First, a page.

The project has been developed with a child-centered approach, keeping the child and the best interest of the child as the centre of focus for any intervention and as such looks at children as the primary right-bearers. Also, it focuses on the principles of ‘best interest of the child’ and ‘self-determination’ in every activity that it undertakes, keeping child at the centre while planning and working. All the activities in the project have a strong participatory component where children will be involved in the decisions making at every step. The entire work with children will be very democratic in the sense that they, in their feed-back, which would be an integral part of each activity, can propose changes or modifications that they want in the way the activities are carried out or about an activity itself.

Gaurav Kaul

Email ID – gauravskaul@gmail.com

Akanksha Kaul.

Email ID- akankshakaul@yahoo.com

To open a residential facility for children living in camps in Jammu, the things that need to be kept in mind:


  • A situational analysis needs to be conducted in the form of either a survey or at least by generally meeting the people concerned and talking to them, to understand whether their needs are actually as we understand them or not. We need to be very sure of the feasibility of the project before we invest in it. We need to check if there are enough beneficiaries for this project (children whom we want to work with) and if parents and care-givers will be ready to let their children stay in a residential facility like the one we want to provide.
  • What has worked in Kupwara, Anantnag and Beerwah, might not work in Jammu or Udhampur because the realities of people lives in Kashmir are different from those of people living in Jammu. Kashmir has been seeing a gory past since the past 20 years and it continues to face a situation where even the lives of children are not safe. Also, a lot of people have died in terrorist attacks in Kashmir and have left behind innocent children with nobody to care from them. On the contrary, Jammu or even Udhampur are comparatively safe areas and in the camps, the number of children who are parent-less or have only one parent is not very large.
  • Also we need to be sure about where we want to start the residential facility, Jammu or Udhampur. This, to quite an extent, will depend on where the need is more. From whatever knowledge I have of the two places, there are more number of camps in Jammu than in Udhampur, though the number of people living in these camps needs to be found out.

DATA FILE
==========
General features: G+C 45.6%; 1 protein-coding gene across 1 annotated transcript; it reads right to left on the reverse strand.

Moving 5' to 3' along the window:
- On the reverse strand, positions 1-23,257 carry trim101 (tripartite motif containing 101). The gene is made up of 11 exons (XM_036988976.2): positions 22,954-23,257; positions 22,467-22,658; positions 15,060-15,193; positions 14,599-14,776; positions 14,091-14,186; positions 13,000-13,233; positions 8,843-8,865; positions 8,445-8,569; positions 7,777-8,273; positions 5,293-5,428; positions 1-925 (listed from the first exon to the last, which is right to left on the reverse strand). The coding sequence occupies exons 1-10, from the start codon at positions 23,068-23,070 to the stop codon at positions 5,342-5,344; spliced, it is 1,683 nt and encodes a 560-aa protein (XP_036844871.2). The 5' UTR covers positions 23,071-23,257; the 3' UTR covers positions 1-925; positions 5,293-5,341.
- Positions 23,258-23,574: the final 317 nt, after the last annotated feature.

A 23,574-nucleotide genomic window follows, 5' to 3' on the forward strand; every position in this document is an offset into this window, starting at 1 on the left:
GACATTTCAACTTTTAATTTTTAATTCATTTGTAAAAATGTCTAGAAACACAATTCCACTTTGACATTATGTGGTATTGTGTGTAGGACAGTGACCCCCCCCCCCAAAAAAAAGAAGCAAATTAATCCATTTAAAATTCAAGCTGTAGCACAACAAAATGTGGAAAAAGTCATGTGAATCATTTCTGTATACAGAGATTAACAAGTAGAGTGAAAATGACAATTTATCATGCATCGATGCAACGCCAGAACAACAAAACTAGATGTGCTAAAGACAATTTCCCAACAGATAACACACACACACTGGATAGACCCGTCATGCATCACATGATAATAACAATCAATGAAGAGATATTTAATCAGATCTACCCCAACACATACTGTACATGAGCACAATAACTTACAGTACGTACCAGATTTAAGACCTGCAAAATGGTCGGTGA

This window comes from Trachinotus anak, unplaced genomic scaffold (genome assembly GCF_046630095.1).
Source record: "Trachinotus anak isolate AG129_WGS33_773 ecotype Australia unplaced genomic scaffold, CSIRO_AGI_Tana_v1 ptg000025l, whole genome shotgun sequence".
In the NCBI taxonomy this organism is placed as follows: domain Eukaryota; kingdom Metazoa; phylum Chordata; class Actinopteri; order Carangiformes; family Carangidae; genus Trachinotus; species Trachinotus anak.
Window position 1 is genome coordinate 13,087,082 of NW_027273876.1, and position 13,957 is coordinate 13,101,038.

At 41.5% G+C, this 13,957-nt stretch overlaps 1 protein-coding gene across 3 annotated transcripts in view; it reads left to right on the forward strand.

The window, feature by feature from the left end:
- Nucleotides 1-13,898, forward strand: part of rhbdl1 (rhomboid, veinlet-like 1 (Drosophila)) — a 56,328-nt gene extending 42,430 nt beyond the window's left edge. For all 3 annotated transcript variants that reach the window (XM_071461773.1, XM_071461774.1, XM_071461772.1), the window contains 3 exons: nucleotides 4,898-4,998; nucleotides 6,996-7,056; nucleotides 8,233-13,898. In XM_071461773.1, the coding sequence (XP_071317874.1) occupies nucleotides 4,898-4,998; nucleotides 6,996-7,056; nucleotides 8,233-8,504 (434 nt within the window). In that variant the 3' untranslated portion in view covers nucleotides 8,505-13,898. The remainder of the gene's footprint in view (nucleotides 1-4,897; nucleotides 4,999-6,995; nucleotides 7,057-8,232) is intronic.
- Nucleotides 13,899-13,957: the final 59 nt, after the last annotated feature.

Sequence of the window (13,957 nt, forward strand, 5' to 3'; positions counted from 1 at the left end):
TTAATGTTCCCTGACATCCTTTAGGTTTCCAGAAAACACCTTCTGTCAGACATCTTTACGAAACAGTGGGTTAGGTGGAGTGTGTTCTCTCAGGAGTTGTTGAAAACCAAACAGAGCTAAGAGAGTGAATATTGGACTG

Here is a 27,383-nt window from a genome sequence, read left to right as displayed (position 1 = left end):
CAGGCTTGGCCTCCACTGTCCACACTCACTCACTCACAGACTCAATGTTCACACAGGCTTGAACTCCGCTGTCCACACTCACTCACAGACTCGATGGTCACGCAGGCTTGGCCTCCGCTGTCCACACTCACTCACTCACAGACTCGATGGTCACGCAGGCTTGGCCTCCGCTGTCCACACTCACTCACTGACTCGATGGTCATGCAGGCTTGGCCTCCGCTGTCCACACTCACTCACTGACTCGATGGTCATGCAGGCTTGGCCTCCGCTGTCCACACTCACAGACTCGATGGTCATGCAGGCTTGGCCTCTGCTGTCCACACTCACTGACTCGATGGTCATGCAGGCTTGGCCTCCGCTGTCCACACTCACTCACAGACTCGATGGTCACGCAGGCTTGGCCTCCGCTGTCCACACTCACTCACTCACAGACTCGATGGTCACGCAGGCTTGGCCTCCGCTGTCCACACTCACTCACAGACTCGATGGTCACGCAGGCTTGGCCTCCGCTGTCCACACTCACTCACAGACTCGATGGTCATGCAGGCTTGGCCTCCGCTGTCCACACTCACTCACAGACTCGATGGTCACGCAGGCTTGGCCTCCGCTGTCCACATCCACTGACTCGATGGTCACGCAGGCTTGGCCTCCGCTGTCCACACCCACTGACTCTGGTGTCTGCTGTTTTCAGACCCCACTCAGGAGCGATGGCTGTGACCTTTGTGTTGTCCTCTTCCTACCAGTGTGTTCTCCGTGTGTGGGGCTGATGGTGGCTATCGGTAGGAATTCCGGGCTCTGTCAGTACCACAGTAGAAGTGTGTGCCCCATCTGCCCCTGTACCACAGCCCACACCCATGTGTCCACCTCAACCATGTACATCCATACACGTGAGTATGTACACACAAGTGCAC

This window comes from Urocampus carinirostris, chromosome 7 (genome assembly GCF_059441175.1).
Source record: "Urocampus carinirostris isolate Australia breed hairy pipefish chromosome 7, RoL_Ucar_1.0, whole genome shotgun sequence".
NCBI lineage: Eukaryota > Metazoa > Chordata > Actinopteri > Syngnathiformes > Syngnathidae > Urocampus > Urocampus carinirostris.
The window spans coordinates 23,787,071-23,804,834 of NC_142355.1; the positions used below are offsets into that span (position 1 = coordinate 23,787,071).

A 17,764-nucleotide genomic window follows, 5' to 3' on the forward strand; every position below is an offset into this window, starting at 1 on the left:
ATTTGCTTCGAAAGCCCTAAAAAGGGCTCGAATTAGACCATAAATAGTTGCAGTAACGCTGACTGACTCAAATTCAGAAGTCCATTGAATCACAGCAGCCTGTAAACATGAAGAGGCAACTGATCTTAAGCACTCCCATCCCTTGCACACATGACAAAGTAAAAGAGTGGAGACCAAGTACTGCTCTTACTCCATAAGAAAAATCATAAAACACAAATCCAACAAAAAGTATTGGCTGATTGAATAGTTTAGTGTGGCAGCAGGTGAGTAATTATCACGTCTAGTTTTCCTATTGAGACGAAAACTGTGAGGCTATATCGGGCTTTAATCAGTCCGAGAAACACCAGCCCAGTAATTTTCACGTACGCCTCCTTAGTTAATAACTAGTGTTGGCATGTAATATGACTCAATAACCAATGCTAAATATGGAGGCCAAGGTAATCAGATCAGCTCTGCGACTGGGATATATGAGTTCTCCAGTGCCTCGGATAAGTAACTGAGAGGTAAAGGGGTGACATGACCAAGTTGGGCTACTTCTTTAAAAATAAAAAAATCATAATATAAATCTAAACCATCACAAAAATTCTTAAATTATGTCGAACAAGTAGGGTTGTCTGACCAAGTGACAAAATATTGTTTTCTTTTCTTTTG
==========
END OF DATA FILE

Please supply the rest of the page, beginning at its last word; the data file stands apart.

• An area needs to be identified which fulfills the criteria we set for the home and at the same time fits into our budget. As far as I believe, trying to keep children far away from their parents will not help because in that case parents might simply refuse to send their children, to which they, of course, have a right.
  • We need to check if we will construct the building or buy an already exiting one. If it is to be constructed, low-cost, high durability materials can be used and power saving sources such as solar heaters etc can also be used.
  • Staff to be appointed can be, as far as possible, taken from the camps itself. Since they will know the children and the children will know them, the children will not feel alienated and will be able to provide a source of income-generation to people living in the camps.
  • For any donations, if required, KOAUSA (Kashmiri Overseas Association of USA) can be contacted, they are already sponsoring the education of a lot of meritorious children in the camps. I personally believe, this opportunity should not be limited to only a few children who are already good at academics. In fact, other children who need this encouragement even should be helped and motivated to do better.


  • As far as schools are concerned, there are army schools in both Jammu ad Udhampur close to where the camps are situated, so if collaboration with them is what we are looking at, it should not be a problem in either of the places. In fact, the number of good schools in Jammu is much more than in Udhampur.
  • Children need to be encouraged not only for academics but also other interest that want to pursue.
  • Activities from my project proposal could be conducted with the children living in the home depending upon the feasibility of these activities.
  • Vocational training could be provided to the parents or care-givers of these children to ensure that our endeavors are sustainable and this could also an added incentive for parents to send their children to the home